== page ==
Adaptive radiation is a response to natural selection and ecological opportunity involving diversification of species and associated adaptations. Although evolutionary biologists have long speculated that adaptive radiation is responsible for most of life's diversity, persistent confusion and disagreement over some of its most fundamental questions have prevented it from assuming a central role in explaining the evolution of biological diversity. Today, answers to many of these questions are emerging from a new wave of integrative research that combines phylogenetic trees with a variety of other data and perspectives. In this review, I discuss how modern phylogenetic analyses are central to () defining and diagnosing adaptive radiation, ()identifying the factors underlying the occurrence and scope of adaptive radiation, ()diagnosing predictable patterns of ecological diversification during adaptive radiation, and () reconstructing the history of adaptive radiations.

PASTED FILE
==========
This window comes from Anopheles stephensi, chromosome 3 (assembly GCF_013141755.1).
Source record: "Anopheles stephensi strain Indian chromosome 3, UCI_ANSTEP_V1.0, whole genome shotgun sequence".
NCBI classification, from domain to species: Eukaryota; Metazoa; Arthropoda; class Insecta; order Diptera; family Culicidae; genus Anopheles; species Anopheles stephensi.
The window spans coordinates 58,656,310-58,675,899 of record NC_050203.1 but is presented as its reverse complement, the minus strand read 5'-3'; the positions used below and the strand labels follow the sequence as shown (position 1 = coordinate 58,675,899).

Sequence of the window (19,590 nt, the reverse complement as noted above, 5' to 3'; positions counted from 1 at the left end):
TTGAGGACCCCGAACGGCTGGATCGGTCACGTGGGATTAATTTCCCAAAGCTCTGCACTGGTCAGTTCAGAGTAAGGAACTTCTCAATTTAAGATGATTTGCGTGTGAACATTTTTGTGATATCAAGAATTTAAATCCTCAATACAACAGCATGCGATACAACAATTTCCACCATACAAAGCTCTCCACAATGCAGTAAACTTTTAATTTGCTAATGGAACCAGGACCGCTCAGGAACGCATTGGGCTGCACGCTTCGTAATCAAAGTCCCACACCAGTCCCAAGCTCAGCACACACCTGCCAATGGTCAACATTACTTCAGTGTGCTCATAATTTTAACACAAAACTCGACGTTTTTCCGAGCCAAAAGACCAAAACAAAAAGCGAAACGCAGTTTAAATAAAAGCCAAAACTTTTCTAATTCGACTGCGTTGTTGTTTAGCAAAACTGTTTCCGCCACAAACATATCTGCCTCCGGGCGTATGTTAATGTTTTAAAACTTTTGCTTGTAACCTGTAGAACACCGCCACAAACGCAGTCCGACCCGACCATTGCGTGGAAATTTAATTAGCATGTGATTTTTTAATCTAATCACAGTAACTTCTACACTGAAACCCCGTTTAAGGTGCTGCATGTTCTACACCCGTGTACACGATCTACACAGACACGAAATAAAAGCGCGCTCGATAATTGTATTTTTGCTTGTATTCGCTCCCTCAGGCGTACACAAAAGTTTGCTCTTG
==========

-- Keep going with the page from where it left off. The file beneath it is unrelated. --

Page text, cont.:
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  • Article Type: Review Article
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